A phrase I use often is - recovering from a mistake is more important than
the mistake itself. Forgetting mistakes and moving on is one of the keys to
playing more relaxed, automatic, and instinctive tennis. You must
constantly practice forgetting your mistakes and moving on. The reason you
must practice constantly is because human nature has trouble moving on from
their failures. It is universal! Yet, everyone knows to succeed you must
make mistakes. Odd, isn't it? We all know this, but have a difficult time
applying it when we are failing.
Here is a plan to help you practice recovering from your failures when you
are playing. The next time you make a mistake do not attempt to make any
analyze what you have done wrong. Just forget your mistake and move on to
the next point. If you begin thinking, "if I had done this or that I would
have made that shot," ignore it and move on to the next point. Do you think
you can do that? What did you say? How are you going to make corrections
and improve if you do not analyze your failures? Good question!
Let me refer back to the phrase I stated in the beginning of this lesson.
Recovering from the mistake is more important than the mistake itself.
Since recovering from the mistake is more important than the mistake itself
you should spend a lot of time practicing recovering without analyzing.
Many times players analyze to come up with a reason why they failed, which
makes them feel better about their failure. This makes it easier for them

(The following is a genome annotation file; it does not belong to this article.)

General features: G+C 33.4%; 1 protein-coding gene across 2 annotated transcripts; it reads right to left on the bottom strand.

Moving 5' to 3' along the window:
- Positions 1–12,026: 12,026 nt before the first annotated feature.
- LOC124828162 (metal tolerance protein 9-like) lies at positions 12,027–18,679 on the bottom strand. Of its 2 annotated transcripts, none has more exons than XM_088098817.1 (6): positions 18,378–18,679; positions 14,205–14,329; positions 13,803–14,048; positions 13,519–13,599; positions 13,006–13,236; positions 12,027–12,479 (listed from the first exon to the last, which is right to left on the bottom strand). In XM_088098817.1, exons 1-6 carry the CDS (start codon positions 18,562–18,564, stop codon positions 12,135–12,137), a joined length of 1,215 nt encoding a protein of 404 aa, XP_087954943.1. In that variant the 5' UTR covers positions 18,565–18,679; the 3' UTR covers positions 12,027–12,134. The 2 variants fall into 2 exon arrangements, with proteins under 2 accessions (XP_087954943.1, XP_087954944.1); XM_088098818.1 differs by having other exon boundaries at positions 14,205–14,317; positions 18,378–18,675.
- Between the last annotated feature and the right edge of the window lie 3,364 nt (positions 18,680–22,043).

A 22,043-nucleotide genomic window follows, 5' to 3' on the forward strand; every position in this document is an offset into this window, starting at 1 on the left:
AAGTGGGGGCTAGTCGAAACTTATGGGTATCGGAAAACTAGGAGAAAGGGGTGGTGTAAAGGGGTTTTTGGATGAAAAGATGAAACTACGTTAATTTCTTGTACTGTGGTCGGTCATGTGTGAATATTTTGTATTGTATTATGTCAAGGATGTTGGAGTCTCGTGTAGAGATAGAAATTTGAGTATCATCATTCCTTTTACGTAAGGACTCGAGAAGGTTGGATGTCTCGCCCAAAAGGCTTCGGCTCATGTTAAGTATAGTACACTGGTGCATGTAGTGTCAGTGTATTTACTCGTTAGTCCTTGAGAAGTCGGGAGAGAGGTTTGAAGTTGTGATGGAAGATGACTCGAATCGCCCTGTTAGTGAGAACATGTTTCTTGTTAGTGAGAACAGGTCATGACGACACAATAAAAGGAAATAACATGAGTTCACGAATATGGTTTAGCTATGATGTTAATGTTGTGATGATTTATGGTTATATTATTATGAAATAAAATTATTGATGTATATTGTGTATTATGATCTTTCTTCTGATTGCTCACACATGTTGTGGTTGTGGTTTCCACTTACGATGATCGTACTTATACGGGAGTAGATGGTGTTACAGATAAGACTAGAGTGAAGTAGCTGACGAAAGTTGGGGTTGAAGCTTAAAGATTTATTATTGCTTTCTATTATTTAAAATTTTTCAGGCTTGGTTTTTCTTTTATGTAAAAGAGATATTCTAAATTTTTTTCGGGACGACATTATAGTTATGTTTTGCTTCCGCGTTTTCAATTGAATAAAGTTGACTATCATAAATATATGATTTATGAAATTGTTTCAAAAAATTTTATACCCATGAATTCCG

to now move on. How about trying to move on from your failures without a
reason why you failed. Just accept it as part of the game and move on to
the next point.
After you have mastered the art of forgetting your mistakes and moving on,
then you can analyze. At this point you will begin to analyze without over
thinking every failure. I believe they call it paralysis by analysis! Most
players over think their failures instead of accepting them as part of the
journey toward success. Now, please do not misunderstand me. I am not
saying you should never analyze. What I am saying is most players analyze
too much and recover much too slowly. They want reasons for every failure.
How about this reason - you just missed!!! This is my challenge to you.
For one month, do not, and I repeat, do not analyze any of
your mistakes - just move on to the next point. Play like most pros play.
Most pros quickly move on from their failures and are ready for the next
point. They realize this is crucial for their long term success. I
challenge you for one month to do what most pros do automatically and you
too will think like a pro!
Keep practicing this concept and you will begin to see many new mental
options open up that you did not even know existed. You will have a
glimpse into a mental arena where few dare to journey. The question is,
are YOU ready for the trip? I think you are, but remember not much baggage